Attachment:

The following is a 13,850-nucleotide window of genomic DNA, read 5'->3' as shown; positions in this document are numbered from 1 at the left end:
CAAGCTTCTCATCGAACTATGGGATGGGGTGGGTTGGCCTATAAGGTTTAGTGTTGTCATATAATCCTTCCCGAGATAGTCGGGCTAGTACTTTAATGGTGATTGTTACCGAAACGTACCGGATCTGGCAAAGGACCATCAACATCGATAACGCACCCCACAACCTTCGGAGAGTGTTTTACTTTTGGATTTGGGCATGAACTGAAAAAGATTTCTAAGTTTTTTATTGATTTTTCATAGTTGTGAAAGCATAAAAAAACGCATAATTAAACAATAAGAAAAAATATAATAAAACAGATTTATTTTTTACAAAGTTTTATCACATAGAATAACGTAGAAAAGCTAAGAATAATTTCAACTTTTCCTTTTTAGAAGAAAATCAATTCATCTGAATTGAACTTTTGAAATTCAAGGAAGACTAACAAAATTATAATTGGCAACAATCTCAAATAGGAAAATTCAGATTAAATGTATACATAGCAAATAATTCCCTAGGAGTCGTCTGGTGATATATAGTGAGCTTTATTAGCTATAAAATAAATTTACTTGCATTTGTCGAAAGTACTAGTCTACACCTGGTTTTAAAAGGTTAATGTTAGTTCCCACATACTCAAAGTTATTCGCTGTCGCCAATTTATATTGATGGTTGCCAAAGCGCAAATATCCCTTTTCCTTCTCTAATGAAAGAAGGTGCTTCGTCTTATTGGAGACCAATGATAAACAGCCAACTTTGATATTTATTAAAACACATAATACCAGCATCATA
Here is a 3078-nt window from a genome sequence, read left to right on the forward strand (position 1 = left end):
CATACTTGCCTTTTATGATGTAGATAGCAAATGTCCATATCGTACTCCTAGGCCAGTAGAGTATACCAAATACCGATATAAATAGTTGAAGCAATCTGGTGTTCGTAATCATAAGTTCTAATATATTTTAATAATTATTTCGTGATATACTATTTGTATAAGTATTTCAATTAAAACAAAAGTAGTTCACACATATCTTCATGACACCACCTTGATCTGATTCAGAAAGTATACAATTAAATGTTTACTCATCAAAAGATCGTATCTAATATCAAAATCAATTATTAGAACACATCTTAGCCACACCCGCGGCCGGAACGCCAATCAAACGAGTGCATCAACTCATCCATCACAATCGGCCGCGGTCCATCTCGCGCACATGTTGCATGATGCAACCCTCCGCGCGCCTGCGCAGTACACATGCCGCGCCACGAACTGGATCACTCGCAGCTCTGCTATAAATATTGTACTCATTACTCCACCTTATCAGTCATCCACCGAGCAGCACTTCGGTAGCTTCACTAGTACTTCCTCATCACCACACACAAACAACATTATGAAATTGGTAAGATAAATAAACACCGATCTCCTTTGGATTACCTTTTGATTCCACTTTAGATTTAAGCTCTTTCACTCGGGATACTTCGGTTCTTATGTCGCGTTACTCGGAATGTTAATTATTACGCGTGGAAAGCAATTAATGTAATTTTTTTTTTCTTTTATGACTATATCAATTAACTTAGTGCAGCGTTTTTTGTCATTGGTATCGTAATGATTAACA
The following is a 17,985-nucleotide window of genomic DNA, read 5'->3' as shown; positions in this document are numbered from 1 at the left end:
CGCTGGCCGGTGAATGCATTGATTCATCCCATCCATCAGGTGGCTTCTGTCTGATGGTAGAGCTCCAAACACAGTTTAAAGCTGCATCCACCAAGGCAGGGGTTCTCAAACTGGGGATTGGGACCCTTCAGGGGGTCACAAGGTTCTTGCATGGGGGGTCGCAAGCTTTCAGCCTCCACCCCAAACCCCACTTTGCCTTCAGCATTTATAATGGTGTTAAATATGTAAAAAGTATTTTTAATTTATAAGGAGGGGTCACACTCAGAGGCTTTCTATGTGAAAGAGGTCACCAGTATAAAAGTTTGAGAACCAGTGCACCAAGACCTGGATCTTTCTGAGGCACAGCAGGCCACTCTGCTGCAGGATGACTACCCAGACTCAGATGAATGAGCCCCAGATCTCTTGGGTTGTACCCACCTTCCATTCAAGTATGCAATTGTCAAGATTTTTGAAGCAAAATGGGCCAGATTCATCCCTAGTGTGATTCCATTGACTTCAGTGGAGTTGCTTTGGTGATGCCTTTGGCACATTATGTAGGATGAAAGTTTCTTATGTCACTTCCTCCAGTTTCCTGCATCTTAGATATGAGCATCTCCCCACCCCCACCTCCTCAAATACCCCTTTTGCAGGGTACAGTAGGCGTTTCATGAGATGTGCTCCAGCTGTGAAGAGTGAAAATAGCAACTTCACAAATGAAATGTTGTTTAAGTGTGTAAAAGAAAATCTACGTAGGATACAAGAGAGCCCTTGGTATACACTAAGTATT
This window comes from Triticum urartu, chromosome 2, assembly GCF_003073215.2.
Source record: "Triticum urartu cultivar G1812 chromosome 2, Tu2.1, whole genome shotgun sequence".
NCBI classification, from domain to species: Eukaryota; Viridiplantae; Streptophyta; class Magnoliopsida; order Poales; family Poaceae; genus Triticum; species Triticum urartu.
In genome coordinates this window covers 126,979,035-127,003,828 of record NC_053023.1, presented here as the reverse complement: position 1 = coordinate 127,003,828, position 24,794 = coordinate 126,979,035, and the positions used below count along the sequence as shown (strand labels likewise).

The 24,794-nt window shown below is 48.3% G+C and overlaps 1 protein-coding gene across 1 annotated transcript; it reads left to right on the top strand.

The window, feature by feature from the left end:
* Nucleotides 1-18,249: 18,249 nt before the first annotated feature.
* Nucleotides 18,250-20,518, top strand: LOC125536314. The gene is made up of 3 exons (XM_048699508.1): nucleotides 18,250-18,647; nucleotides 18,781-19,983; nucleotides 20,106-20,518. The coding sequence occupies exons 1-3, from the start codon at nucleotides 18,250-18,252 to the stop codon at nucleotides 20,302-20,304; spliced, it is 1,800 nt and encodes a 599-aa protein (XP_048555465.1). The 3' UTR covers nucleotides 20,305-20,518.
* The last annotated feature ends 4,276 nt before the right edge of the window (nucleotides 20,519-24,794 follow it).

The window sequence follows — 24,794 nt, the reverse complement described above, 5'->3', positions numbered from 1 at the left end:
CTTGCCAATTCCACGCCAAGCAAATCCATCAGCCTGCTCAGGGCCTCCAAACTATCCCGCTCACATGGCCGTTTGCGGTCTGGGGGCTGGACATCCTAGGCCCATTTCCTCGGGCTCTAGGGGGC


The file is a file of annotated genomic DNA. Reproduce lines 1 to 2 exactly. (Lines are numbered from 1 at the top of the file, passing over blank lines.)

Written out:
The following is a 13,850-nucleotide window of genomic DNA, read 5'->3' as shown; positions in this document are numbered from 1 at the left end:
CAAGCTTCTCATCGAACTATGGGATGGGGTGGGTTGGCCTATAAGGTTTAGTGTTGTCATATAATCCTTCCCGAGATAGTCGGGCTAGTACTTTAATGGTGATTGTTACCGAAACGTACCGGATCTGGCAAAGGACCATCAACATCGATAACGCACCCCACAACCTTCGGAGAGTGTTTTACTTTTGGATTTGGGCATGAACTGAAAAAGATTTCTAAGTTTTTTATTGATTTTTCATAGTTGTGAAAGCATAAAAAAACGCATAATTAAACAATAAGAAAAAATATAATAAAACAGATTTATTTTTTACAAAGTTTTATCACATAGAATAACGTAGAAAAGCTAAGAATAATTTCAACTTTTCCTTTTTAGAAGAAAATCAATTCATCTGAATTGAACTTTTGAAATTCAAGGAAGACTAACAAAATTATAATTGGCAACAATCTCAAATAGGAAAATTCAGATTAAATGTATACATAGCAAATAATTCCCTAGGAGTCGTCTGGTGATATATAGTGAGCTTTATTAGCTATAAAATAAATTTACTTGCATTTGTCGAAAGTACTAGTCTACACCTGGTTTTAAAAGGTTAATGTTAGTTCCCACATACTCAAAGTTATTCGCTGTCGCCAATTTATATTGATGGTTGCCAAAGCGCAAATATCCCTTTTCCTTCTCTAATGAAAGAAGGTGCTTCGTCTTATTGGAGACCAATGATAAACAGCCAACTTTGATATTTATTAAAACACATAATACCAGCATCATA